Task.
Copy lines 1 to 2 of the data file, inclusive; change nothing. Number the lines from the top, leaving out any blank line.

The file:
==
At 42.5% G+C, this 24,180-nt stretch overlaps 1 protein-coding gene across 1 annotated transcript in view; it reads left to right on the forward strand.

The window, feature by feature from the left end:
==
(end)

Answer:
At 42.5% G+C, this 24,180-nt stretch overlaps 1 protein-coding gene across 1 annotated transcript in view; it reads left to right on the forward strand.

The window, feature by feature from the left end: